My friends at the Knight First Amendment Institute at Columbia have just published a new paper from me on the topic of digital public infrastructures. This is an idea I started talking about in an article for the Columbia Journalism Review late last year, and presented at a terrific conference called “The Tech Giants, Monopoly Power, and Public Discourse”.
Panel at Columbia where I presented the abstract of the paper, November 2019
The paper is not a quick read – it’s about 11,000 words – so I’ll offer a quick TL:DR; here:
– Social media is often not very good for us as citizens in a democracy. That shouldn’t surprise us, as it wasn’t designed to be a space for civic discourse – it was designed to capture our attention and our personal data for use in targeting ads.
– If we wanted media that was good for democratic societies, we’d need to build tools expressly designed for those goals.
– Those tools probably won’t make money, and won’t challenge Facebook’s dominance. That’s okay. The current state of the online world is the result of market failure: there’s tools and services we need for a democratic society to function that markets won’t pay for, which means we need to decide to pay for those services via taxpayer dollars or voluntary contributions.
– There’s a lot to be learned from the history of public media – specifically the formation of the BBC in the 1920s and NPR in the 1970s – that should inform our thinking about digital public infrastructure. Specifically, they invite us to think about what we want new technologies to do for us as a society.
– While there are great models for digital public infrastructure in projects like Mozilla and Wikipedia – and arguably, open source software as a whole – there’s lots of key infrastructures we need, including social media platforms designed to encourage discussion between people who disagree with one another; ad networks that focus on context, not surveillance of users; search engines designed for transparency and auditability. We also need a set of tools that help us study the civic, social and psychological effects of these new platforms as well as existing platforms.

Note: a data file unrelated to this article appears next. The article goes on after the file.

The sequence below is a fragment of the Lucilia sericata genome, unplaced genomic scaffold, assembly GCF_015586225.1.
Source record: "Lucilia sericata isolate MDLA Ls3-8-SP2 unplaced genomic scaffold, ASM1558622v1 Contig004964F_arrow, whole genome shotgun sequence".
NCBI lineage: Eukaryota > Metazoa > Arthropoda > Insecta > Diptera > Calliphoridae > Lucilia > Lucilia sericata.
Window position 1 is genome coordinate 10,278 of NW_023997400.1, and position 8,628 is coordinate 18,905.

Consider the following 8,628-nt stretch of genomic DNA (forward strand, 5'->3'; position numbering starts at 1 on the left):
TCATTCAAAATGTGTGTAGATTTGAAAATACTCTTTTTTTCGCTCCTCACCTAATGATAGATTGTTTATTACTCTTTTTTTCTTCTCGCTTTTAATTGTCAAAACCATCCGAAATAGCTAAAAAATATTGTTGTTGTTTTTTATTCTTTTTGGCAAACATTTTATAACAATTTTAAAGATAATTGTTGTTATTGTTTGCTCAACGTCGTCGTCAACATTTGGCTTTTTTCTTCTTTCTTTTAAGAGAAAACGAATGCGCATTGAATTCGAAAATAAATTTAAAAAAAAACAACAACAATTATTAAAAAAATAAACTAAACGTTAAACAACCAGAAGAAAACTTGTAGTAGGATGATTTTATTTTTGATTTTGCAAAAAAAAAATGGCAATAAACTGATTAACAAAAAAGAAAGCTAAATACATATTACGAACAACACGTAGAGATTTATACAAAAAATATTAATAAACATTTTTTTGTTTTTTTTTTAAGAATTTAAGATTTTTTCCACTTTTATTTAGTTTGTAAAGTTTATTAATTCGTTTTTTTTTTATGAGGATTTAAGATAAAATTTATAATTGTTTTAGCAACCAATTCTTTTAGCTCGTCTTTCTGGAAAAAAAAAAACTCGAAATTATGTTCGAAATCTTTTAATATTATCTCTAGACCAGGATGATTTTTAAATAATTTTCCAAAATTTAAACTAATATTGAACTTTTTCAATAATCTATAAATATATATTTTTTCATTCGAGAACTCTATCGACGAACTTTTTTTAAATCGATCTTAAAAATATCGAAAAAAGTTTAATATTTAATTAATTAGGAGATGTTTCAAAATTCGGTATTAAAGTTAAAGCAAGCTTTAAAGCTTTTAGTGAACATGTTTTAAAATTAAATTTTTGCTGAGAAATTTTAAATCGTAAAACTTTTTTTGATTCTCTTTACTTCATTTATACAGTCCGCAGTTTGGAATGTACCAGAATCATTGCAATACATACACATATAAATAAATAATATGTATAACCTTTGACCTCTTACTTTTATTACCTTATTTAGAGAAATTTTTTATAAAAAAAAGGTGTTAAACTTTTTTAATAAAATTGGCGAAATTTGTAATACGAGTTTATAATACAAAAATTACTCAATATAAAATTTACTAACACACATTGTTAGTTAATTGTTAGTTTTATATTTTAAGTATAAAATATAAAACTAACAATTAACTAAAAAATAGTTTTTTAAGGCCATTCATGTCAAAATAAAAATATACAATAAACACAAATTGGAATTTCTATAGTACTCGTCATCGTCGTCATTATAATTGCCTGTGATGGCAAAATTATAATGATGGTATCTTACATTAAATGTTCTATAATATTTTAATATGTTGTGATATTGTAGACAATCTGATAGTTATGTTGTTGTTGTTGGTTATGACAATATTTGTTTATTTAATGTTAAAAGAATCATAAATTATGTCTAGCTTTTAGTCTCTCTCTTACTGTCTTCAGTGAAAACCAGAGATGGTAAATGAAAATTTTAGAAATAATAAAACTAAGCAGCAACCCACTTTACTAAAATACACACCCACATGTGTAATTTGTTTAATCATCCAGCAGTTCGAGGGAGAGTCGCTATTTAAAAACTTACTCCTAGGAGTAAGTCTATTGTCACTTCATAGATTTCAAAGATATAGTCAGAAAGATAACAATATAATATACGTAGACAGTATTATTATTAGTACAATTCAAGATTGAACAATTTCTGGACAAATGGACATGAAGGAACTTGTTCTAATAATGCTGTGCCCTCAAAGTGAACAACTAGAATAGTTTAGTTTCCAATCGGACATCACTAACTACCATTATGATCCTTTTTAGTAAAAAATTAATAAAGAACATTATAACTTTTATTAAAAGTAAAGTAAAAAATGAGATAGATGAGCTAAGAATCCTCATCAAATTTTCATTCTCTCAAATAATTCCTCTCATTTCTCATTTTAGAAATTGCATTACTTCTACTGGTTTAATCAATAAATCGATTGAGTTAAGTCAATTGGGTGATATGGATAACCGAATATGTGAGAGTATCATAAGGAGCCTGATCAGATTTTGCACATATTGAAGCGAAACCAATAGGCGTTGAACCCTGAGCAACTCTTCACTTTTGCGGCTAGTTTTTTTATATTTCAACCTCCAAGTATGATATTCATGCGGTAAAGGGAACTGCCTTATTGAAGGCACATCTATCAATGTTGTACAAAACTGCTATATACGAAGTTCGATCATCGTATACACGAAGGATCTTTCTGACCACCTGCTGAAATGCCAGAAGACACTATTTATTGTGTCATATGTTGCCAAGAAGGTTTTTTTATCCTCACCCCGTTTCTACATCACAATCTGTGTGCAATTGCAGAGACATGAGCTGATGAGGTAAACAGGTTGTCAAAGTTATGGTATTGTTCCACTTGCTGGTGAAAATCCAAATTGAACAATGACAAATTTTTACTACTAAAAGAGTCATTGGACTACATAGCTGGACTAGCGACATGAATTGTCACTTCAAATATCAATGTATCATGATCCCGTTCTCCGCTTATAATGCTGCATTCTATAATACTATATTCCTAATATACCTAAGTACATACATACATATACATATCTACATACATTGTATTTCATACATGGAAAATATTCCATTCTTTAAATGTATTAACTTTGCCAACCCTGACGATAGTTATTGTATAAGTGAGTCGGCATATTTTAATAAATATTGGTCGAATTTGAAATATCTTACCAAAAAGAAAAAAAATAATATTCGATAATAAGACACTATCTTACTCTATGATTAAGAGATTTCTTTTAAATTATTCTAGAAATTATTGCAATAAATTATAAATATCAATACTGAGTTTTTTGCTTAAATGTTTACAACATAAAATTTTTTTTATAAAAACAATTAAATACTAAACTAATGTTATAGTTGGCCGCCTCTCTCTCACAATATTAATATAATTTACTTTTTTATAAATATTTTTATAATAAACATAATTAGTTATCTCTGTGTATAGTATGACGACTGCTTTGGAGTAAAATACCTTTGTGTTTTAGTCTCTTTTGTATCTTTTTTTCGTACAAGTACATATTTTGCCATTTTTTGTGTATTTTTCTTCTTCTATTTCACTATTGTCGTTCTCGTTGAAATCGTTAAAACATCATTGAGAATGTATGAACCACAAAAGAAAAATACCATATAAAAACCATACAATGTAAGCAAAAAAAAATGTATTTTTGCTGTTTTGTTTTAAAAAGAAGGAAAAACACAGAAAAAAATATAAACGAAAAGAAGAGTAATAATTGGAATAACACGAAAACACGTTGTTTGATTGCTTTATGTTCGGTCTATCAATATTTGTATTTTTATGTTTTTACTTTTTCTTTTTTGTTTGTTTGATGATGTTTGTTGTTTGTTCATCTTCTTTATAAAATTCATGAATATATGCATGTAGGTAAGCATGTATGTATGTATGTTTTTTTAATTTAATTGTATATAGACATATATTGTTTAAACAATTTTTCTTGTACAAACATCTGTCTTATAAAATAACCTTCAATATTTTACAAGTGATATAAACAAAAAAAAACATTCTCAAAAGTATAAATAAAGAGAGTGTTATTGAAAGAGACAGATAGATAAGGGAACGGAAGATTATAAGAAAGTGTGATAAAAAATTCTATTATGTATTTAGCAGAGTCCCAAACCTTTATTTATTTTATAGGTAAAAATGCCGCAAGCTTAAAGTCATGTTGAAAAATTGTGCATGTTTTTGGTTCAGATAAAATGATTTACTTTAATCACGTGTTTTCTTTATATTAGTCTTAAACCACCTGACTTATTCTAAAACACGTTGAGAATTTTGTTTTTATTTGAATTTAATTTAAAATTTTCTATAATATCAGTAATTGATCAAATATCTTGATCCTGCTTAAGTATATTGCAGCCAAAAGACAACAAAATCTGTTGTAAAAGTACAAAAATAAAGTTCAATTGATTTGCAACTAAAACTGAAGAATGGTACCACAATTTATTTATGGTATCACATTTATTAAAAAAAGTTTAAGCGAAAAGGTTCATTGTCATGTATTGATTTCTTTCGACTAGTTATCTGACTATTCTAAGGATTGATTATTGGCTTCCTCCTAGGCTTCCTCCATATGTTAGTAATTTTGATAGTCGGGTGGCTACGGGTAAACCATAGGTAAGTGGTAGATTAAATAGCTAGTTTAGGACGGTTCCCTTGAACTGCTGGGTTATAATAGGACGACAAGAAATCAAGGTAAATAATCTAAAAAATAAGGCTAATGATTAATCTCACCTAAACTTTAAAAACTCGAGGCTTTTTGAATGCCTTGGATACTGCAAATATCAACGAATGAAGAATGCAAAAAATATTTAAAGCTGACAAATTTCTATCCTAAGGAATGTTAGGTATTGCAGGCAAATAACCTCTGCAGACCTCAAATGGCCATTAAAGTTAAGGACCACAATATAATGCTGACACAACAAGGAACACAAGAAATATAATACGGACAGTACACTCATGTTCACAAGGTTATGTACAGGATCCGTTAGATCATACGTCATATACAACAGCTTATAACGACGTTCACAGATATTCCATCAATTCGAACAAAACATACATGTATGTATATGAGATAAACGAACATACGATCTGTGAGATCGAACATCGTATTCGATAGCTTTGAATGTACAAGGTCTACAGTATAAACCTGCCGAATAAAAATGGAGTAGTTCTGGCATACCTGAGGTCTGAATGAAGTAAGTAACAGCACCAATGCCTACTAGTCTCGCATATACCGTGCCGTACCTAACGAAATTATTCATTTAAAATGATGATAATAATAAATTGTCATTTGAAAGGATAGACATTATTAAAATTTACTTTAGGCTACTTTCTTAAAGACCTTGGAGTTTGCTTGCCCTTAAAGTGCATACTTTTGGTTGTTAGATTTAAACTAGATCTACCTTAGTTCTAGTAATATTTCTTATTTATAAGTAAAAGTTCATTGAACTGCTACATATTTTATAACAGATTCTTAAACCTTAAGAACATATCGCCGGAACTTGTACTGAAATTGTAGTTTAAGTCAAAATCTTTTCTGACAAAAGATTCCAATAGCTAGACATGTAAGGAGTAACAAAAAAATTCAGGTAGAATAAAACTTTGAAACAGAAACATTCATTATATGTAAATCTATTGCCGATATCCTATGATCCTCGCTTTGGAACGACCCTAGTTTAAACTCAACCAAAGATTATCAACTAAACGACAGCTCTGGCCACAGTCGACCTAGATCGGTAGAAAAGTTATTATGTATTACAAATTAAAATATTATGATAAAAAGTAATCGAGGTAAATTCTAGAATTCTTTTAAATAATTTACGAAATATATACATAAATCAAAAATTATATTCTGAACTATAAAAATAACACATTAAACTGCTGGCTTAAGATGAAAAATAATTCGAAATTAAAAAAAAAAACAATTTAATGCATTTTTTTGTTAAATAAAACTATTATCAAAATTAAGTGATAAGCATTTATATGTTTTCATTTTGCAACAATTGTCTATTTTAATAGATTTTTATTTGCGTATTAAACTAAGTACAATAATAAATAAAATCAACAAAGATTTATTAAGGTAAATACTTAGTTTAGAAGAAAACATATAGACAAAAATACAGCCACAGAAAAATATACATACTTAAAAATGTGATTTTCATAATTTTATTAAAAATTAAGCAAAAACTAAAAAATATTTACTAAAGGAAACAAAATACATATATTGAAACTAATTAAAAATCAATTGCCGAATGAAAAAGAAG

– One way we could get there is by taxing surveillant advertising, both as a way of discouraging the business model and raising money. The funds raised could go towards national projects focused on innovation around digital public infrastructures.
That’s the jist of it, though the whole paper includes some great historical tidbits from the 1910s (a phenomenally cool moment in time) and Taylor Swift makes an appearance in the footnotes. So read the whole thing if that sounds like your idea of an enjoyable long read.
Much as I’ve spent the last several years thinking about civic media and the ways making and disseminating media can be a way of making social change – my new book, tentatively titled “Mistrust” comes out this fall and provides an overview of that work – I’m hoping digital public infrastructure will be a major focus of my work for the next five to ten years. I’m teaching a new course this spring at MIT called “Fixing Social Media”, which is an attempt to get some of the smart folks in and around Cambridge thinking about what better models for social media might be. And I’m in the early stages of planning a conference to convene some of the remarkable people out there trying new models for building digital platforms.
Some early reactions to the paper have commented on its optimism. I feel oddly defensive about that word. In the community of folks who study the internet and society, optimism is often seen as a naïve and insufficiently critical stance. Indeed, some of the best work in our field is profoundly critical of existing systems It’s my hope that this criticism informs and improves new work in the world of technology. I hope that anyone designing technologies for government services reads Virginia Eubanks, that anyone designing algorithmic decisionmaking systems reads Cathy O’Neil, that anyone working on moderation reads Mary Gray and Siddarth Suri. But I also hope that people keep designing new systems, rather than accepting the bad, broken ones we’re stuck with today.
One of the great benefits of teaching at an engineering school for the past eight years has been the inexhaustable energy of young people convinced that their energy and expertise can change the world. As someone who teaches about the negative social and environmental consequences of technologies, I often feel like my work in complicating people’s hopes for technology is the process of crushing people’s dreams. And honestly, that sort of imagination – tempered by the critical lessons we’ve learned thus far about digital media – is what we need to work towards futures better than the dystopian, Black Mirror ones we too often seem to be living through these days.
So, inasmuch as imagining futures beyond our crappy present is optimism, I’m guilty as charged. But there’s nothing wrong with working to imagine and build better systems so long as we understand that what we build won’t necessarily be better because it’s new, and almost certainly won’t work in all the ways we expect. Core to the argument of this paper is that we need to recognize that the ways the world works today are not inevitable, that the realities we face are the product of political and economic systems, and that those systems won’t change without a conscious effort to put something better in that place.
Looking forward to your thoughts, reactions, criticisms and imaginings, optimistic or otherwise.